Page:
Donald Rumsfeld has said the US is not losing the Iraq war and it would be a mistake to set a timetable for American troops to leave the country.
Rumsfeld defended the administration's policies in Iraq
To set a deadline would "send a lifeline to terrorists", he told House and Senate committees.
But the US top Gulf commander General John Abizaid told the same Senate committee more foreign fighters were coming into Iraq than six months ago.
The hearings come amid waning public support in the US for the war.
A series of bombings in Iraq late on Wednesday and early on Thursday killed at least 30 people in Baghdad, while a recent opinion poll showed that 51% of Americans now think the invasion two years ago was a mistake.
"I believe there are more foreign fighters coming into Iraq than there were six months ago," Gen Abizaid told the Senate Armed Services Committee.
He said suicide bombers from Algeria, Tunisia and Morocco were entering Iraq via Syria, joining others from Saudi Arabia and Jordan.
"I would say there is a clear node inside Syria which facilitates it. Whether or not the Syrian government is facilitating it or ignoring it is probably a debatable question, but the key node is Damascus," he said.
Democrat Senator Carl Levin has suggested that the view is at odds with Vice-President Cheney's view that the insurgency was in its last throes.
Need for patience
A small bipartisan group in Congress has proposed a resolution calling on President George W Bush to start bringing home US troops from Iraq by 1 October 2006.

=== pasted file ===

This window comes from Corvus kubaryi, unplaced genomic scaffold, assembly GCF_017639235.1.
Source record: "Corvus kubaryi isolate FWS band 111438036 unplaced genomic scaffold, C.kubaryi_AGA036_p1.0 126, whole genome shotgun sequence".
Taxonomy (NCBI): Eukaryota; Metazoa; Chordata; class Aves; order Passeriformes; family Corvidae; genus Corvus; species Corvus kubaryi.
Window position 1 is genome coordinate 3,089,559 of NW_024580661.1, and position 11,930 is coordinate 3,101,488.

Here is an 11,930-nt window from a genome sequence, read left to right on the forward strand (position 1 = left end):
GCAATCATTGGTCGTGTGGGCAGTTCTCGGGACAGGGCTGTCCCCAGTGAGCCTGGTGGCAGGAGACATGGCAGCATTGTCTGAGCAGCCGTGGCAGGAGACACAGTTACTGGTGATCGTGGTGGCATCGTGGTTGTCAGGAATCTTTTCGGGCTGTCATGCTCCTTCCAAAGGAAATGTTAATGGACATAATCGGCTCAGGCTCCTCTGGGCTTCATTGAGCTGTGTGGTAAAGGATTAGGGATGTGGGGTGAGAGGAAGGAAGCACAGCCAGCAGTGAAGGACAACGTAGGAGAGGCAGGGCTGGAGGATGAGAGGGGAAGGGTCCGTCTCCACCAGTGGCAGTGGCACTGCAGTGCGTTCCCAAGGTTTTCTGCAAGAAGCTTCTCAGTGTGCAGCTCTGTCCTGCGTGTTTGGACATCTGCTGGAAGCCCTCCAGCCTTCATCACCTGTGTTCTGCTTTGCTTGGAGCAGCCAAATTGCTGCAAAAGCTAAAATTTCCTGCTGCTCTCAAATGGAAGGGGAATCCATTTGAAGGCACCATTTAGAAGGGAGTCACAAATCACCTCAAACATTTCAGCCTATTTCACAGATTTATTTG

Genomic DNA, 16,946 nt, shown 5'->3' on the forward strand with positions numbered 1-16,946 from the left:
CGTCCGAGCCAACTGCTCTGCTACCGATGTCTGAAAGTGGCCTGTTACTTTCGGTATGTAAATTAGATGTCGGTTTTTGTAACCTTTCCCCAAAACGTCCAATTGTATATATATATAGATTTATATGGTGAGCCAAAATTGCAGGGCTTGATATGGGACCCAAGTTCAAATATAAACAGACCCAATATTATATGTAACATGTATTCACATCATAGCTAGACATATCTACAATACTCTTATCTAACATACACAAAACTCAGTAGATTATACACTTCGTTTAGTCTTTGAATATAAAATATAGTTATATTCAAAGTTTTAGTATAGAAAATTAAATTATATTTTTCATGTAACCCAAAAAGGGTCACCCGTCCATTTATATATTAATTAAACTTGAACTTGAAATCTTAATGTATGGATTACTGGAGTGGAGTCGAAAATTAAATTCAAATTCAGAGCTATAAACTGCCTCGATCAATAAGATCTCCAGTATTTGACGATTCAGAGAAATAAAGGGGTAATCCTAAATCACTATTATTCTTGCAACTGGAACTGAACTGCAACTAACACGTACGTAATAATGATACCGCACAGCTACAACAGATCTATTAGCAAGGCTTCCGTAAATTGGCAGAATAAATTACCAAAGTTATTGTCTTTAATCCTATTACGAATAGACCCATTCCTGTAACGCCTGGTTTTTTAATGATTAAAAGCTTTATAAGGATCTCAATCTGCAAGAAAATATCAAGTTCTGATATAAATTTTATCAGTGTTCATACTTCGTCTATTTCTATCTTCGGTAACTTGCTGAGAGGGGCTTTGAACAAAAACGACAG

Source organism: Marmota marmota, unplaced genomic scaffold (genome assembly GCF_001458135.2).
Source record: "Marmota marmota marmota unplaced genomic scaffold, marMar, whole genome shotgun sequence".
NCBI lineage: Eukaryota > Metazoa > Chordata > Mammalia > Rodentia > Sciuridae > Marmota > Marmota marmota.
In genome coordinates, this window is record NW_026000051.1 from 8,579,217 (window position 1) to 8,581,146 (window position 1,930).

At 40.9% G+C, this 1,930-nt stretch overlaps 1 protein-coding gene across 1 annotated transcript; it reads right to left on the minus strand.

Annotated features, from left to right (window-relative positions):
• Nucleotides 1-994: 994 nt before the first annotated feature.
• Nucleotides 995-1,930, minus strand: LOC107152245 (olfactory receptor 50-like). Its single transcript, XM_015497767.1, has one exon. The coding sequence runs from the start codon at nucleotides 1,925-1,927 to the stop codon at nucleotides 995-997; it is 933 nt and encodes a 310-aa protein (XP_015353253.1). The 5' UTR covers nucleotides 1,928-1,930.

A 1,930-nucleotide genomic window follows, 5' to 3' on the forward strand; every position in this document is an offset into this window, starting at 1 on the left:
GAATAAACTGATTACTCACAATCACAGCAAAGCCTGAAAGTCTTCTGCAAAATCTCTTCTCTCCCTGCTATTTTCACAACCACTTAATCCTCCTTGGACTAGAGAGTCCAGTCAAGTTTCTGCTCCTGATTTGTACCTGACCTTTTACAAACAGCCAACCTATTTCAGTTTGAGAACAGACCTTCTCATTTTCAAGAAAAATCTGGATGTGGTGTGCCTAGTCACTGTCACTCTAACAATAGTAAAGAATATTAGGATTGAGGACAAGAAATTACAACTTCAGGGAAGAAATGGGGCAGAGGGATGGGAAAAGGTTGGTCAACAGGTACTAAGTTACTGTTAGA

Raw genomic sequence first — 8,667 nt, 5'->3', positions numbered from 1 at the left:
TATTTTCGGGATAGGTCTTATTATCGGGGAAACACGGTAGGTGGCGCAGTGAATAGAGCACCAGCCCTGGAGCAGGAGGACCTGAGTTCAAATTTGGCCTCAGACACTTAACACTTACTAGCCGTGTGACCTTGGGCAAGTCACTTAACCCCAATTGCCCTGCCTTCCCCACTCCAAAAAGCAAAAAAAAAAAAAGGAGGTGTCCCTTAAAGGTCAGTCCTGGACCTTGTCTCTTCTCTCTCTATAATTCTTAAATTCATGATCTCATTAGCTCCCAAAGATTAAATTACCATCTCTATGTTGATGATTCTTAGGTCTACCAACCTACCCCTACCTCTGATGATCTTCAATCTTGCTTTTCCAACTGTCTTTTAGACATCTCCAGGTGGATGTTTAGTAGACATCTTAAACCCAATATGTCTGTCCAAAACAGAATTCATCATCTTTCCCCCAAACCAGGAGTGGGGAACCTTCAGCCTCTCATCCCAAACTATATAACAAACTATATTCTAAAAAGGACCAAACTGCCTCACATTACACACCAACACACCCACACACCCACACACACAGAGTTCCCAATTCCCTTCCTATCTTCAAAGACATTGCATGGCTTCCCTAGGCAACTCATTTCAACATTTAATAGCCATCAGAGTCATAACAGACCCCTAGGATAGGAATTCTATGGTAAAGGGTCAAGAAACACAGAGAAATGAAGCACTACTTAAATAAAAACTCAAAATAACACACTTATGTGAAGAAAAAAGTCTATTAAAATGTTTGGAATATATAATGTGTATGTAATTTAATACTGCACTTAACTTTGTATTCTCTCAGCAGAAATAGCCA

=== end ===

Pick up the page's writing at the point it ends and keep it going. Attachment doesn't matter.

But Mr Rumsfeld said that timing in war was not predictable and there were no guarantees.
"And any who say that we've lost this war, or that we're losing this war are wrong. We are not," he told senators.
Setting a date for withdrawal would "send a lifeline to terrorists", he said.
Insurgents "have suffered significant losses in casualties, been denied havens, and suffered weakened popular support" in recent months, he added.
There was still a way to go, he said, but progress was being made.
"Success will not be easy and it will require patience... But consider what has been accomplished in 12 months," he said, mentioning the elections in January, economic improvements, and improvements in Iraq's security force.
Democrat Senator Edward Kennedy said that Mr Rumsfeld's predictions had been wrong in the past and repeated calls for him to resign.
But Mr Rumsfeld was backed by Gen Richard Myers, chairman of the Joint Chiefs of Staff, who told the panel that "leaving before the task is complete would be catastrophic".
The US has 135,000 troops in Iraq. The Pentagon says it has trained and equipped some 168,500 Iraqi police and military personnel.
However, the continuing violence had led some US commanders to scale back optimistic predictions that US troop numbers could be reduced any time soon, says the BBC's diplomatic correspondent, Jonathan Marcus.
And while Iraq's new security forces are growing in number, their effectiveness remains very much in doubt, our correspondent adds.